# Procedural Terrain Generation – Plane – Part 1

Have you ever wonder how to generate terrain procedurally in Unity? You are in the right place!

In this post, we are going to talk about generating mesh for the terrain.

If you don’t know how a mesh is created, I would recommend checking my last post on exactly that subject.

You will need to have an idea of how to generate a mesh, and you will need to use some math skills here. But don’t worry, we will get through it! 🤓

## Generating more than a Quad

Generating a Quad is nothing hard at all, but how about generating a plane?

Well, a plane is nothing more than a series of quads, right?

Exactly! But I bet you don’t want to write all of the points and triangles by yourself, do you?

Let’s starts with the basics and write down base-code for our mesh generator. Oh, and let’s add an option to control the size of that mesh!

```using UnityEngine;

/// <summary>
/// Script that generates a plane with width and depth.
/// </summary>
public class PlaneGenerator : MonoBehaviour
{
// Reference to the mesh filter.
private MeshFilter meshFilter;

[SerializeField]
[Range(1, 10)]
private int width = 2;

// Depth of our plane.
[SerializeField]
[Range(1, 10)]
private int depth = 2;

/// <summary>
/// Unity method called on first frame.
/// </summary>
void Start()
{
meshFilter = GetComponent<MeshFilter>();
GeneratePlane();
}

/// <summary>
/// Method which generates plane.
/// </summary>
private void GeneratePlane()
{
// Creating a mesh object.
Mesh mesh = new Mesh();

// Defining vertices.
Vector3[] vertices;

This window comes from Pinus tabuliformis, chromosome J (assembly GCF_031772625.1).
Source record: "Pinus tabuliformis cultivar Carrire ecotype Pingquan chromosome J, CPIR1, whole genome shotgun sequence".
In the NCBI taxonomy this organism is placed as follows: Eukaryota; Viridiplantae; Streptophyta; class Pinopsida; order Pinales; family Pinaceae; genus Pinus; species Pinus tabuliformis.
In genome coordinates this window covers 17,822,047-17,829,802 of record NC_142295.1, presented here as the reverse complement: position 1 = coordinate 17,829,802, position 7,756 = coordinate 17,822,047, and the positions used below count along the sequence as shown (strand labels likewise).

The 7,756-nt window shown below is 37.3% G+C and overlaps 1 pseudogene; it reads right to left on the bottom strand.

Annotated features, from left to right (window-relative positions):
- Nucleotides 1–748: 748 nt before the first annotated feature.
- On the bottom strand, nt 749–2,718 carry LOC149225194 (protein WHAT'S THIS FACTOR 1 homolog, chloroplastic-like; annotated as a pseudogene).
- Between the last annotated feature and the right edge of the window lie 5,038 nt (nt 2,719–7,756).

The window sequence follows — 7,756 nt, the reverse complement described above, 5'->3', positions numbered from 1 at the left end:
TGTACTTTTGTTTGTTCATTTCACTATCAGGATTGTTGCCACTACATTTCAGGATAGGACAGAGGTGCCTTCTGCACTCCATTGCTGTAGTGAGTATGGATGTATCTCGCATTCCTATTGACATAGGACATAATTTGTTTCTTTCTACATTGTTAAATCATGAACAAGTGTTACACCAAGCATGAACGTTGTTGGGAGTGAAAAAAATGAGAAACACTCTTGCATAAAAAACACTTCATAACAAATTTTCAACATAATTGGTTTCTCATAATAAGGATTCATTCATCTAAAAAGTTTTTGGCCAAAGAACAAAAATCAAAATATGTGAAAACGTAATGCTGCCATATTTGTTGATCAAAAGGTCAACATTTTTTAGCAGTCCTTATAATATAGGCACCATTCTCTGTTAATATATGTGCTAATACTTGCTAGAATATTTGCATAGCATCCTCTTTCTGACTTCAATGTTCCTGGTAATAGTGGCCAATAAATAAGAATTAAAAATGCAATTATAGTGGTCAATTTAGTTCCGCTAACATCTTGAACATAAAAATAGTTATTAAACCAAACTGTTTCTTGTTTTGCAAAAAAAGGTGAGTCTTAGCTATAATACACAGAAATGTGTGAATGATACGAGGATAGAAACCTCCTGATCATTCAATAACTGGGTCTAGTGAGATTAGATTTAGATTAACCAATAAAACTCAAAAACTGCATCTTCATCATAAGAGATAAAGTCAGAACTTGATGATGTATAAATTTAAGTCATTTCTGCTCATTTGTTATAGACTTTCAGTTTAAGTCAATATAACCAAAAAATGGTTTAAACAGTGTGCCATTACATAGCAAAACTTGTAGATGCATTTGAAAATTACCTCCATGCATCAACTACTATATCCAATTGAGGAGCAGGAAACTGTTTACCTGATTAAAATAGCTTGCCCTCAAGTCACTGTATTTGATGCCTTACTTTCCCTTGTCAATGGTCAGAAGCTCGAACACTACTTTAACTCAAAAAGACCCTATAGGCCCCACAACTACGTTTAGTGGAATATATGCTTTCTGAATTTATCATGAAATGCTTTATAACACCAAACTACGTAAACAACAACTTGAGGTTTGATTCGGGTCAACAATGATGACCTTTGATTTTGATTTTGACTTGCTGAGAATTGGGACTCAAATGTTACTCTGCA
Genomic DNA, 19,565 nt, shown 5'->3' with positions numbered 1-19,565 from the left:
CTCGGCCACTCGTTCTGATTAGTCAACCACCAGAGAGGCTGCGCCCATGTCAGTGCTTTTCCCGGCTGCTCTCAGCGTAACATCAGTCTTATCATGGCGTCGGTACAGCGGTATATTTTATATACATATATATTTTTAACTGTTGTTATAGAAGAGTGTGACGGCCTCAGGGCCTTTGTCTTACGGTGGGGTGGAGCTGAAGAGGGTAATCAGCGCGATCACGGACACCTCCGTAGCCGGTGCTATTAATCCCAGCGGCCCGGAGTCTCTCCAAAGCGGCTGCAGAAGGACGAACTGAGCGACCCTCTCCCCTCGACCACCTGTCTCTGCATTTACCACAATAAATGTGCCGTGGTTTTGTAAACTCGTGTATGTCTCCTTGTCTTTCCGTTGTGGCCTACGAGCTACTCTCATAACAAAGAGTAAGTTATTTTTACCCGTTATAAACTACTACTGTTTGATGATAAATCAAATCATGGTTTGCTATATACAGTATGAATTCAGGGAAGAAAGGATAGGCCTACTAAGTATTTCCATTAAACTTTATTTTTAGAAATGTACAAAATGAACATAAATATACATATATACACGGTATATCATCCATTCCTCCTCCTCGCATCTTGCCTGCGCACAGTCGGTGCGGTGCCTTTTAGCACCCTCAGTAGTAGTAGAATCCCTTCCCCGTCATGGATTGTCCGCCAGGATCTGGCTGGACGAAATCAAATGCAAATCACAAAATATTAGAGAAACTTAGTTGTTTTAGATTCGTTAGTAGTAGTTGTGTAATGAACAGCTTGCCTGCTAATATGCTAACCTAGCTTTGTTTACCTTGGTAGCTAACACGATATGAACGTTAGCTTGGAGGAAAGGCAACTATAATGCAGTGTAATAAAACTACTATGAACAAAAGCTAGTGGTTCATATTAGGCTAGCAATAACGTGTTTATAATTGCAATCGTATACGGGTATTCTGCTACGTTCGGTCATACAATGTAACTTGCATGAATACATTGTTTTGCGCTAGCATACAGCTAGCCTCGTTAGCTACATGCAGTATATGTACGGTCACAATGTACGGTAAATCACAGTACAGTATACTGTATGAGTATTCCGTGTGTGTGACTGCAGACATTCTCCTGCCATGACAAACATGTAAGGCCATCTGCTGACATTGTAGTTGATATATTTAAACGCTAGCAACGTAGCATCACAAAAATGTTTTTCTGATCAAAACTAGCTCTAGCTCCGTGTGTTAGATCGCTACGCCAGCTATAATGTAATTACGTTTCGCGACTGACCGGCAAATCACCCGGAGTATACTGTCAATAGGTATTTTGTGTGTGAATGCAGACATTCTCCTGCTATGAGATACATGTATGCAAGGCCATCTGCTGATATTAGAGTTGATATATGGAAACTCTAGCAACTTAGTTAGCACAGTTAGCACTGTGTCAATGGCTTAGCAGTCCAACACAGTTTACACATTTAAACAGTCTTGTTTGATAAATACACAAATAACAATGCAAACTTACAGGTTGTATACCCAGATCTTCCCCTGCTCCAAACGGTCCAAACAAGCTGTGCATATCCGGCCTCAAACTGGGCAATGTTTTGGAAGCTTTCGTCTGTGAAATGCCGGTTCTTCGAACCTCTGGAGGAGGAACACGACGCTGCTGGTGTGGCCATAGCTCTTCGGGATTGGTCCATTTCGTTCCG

// Defining triangles.
int[] triangles;

// Defining UV.
Vector2[] uv;

// Assigning vertices, triangles and UV to the mesh.
mesh.vertices = vertices;
mesh.triangles = triangles;
mesh.uv = uv;

// Assigning mesh to mesh filter to display it.
meshFilter.mesh = mesh;
}
}
```

Now, I think it’s a good idea to see the structure of our mesh. We know that there is a lot of quads, but how they align with each other?

```// Defining vertices.
Vector3[] vertices = new Vector3[(width + 1) * (depth + 1)];

int i = 0;
for (int d = 0; d <= depth; d++)
{
for (int w = 0; w <= width; w++)
{
vertices[i] = new Vector3(w, 0, d) - new Vector3(width / 2f, 0, depth / 2f);
i++;
}
}```

From the last post, we know that Vertices are not enough to draw a mesh. We also need Triangles! 👨‍💻

```// Defining triangles.
int[] triangles = new int[width * depth * 2 * 3]; // 2 - polygon per quad, 3 - corners per polygon

for (int d = 0; d < depth; d++)
{
for (int w = 0; w < width; w++)
{
int ti = (d * (width) + w) * 6; // 6 - polygons per quad * corners per polygon

// First tringle
triangles[ti] = (d * (width + 1)) + w;
triangles[ti + 1] = ((d + 1) * (width + 1)) + w;
triangles[ti + 2] = ((d + 1) * (width + 1)) + w + 1;

// Second triangle
triangles[ti + 3] = (d * (width + 1)) + w;
triangles[ti + 4] = ((d + 1) * (width + 1)) + w + 1;
triangles[ti + 5] = (d * (width + 1)) + w + 1;
}
}```

With triangles added into the mesh, now Unity can draw it in the 3D environment!

This looks great, but we can make it better! How? With some sample texture! 👨‍🎨

So our last step here will be to calculate the UV map for our mesh, which at this point will be a piece of cake! 🤓

```// Defining UV.
Vector2[] uv = new Vector2[(width + 1) * (depth + 1)];

i = 0;
for (int d = 0; d <= depth; d++)
{
for (int w = 0; w <= width; w++)
{
uv[i] = new Vector2(w / (float)width, d / (float)depth);
i++;
}
}```

Now it’s time to see the results!

Great! We did it! Congratulations!

What do you think about it? Have you tried generating other meshes earlier? Let me know in the comment section below!

As always, the whole project is available at my public repository. 🔗

And I hope to see you next time! 🤓